Gareth Dawson travels by train to his job at the University of Cape Town (UCT) daily. He has to use the Southern line and gets off at Rosebank. This is what happened to him on Monday.
At 7:50am he arrived at Lakeside station and purchased a one way Metroplus ticket to Rosebank. He was told the trains were delayed by about 50 mins. The platform was already fuller than usual. He eventually caught a train at about 8:30am. At about 8:45am the train stopped at Healthfield station for approximately 15 minutes. The doors would not open. Dawson estimates that, at most about a third of the windows could open. The train was packed with people pushed up against each other.
At 9:25am the train pulled into Rosebank. Dawson says he and five other people attempted to open the doors, to no avail. It was not possible to dash to another door as the aisle was packed. The train left the station.
Dawson, a middle-aged woman, a woman with a toddler and some commuters managed to get to a different door by the time the train arrived at the next stop in Mowbray. There they managed to disembark. He had no cash on him, so he needed to get a refund to pay for a taxi back to Rosebank. But the attendant behind the counter refused to give him a refund. He asked the attendant to call the supervisor, but she refused to do so, refused to give her name and walked away.
Another stranded commuter asked if or when there would be another train heading back to Rosebank. The attendant refused to answer. Dawson attempted to call Metrorail, but the phone simply rang. In the 15 minutes he spent trying to get hold of Metrorail to try to get assistance with a refund, no trains passed that were heading back to Rosebank.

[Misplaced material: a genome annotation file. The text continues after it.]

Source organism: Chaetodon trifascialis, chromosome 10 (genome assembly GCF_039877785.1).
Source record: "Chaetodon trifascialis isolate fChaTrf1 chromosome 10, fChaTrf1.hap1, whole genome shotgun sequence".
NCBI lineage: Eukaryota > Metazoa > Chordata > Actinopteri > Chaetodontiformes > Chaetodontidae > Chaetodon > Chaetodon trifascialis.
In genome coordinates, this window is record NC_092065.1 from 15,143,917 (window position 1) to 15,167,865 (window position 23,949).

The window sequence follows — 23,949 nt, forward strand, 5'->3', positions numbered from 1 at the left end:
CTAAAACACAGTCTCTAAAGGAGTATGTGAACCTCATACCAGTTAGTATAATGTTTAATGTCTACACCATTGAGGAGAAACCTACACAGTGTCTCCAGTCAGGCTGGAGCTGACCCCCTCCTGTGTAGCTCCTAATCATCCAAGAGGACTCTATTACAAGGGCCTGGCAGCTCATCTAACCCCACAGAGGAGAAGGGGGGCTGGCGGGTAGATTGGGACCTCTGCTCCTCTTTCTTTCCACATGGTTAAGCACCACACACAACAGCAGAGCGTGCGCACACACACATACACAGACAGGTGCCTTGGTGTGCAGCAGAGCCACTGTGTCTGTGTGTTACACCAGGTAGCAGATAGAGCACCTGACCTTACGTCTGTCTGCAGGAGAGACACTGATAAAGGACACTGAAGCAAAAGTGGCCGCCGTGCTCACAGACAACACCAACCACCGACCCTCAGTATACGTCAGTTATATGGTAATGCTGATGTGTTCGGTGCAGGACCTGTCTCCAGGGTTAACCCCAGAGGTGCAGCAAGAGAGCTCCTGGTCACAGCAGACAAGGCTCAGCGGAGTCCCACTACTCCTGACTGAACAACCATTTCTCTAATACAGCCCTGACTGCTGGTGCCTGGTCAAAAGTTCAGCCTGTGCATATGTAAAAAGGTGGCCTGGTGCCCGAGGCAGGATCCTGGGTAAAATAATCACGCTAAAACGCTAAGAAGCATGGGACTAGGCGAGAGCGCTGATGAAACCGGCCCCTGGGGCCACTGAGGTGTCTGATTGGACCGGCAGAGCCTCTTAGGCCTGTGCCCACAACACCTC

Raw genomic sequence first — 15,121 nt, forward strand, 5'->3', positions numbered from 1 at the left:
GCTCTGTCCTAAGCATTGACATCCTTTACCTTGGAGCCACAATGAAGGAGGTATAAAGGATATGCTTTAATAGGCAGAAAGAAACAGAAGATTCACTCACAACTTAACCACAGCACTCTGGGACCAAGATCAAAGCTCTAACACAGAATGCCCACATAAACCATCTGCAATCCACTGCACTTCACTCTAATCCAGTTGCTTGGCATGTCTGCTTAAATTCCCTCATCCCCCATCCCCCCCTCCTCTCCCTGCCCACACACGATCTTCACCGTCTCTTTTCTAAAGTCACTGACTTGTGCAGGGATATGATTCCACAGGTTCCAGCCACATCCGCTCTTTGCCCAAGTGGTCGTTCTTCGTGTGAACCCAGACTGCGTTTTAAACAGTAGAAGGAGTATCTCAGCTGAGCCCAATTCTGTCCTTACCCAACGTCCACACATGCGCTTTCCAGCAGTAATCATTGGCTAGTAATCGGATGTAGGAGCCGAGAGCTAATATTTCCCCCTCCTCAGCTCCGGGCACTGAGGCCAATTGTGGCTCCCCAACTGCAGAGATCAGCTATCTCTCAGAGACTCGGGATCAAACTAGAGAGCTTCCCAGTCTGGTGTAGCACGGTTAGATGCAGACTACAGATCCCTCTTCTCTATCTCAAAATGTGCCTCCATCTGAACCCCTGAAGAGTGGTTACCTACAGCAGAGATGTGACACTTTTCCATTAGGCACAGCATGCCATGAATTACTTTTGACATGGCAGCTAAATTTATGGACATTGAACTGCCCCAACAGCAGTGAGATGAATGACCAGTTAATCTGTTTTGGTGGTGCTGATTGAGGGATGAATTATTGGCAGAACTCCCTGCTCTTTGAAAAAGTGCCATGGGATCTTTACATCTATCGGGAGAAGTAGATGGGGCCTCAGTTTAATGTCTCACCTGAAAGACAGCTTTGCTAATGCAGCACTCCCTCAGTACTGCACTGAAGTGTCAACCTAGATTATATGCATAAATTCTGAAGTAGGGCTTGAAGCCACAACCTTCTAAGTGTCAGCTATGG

At this point he gave up and walked 20 minutes back to Rosebank. Until 10:35am the Metrorail number listed on the company’s website remained unanswered.
GroundUp informed Metrorail’s spokesperson Riana Scott what happened. She responded that two issues affected the Southern line on Monday: (1) sand on the tracks between Simon’s Town and Glencairn, and (2) a power failure in Diep River.
“Either or both issues could have resulted in delays, the actual train number would have enabled us to track its movements this morning. It would also have been possible to establish immediately which train-set was used and why its door mechanisms malfunctioned. Trains are checked daily and the maintenance teams have been alerted,” Scott said.
“The regional web-site www.capemetrorail.co.za had to be discontinued some years ago and was replaced by a blog http://capetowntrains.freeblog.site/. The provision of the unanswered numbers would have assisted us to track whether these still exist and if so, which employees were on duty and why the calls went unanswered,” she said. “The Customer Services Manager for the southern line and the area manager responsible for Mowbray Station have been made aware of the complaint and would like the opportunity to fully investigate the matter. We request the complainant’s contact details to be able to do so please.”
GroundUp subsequently put Scott in touch with Dawson. She in turn put Dawson in touch with Raymond De Beer who “manages Mowbray Station and will be glad to assist”.
“Dealing with the complaint after the fact and not when I spoke directly to the person at the counter does not change the fact that I was left stranded,” Dawson told GroundUp.
© 2017 GroundUp.
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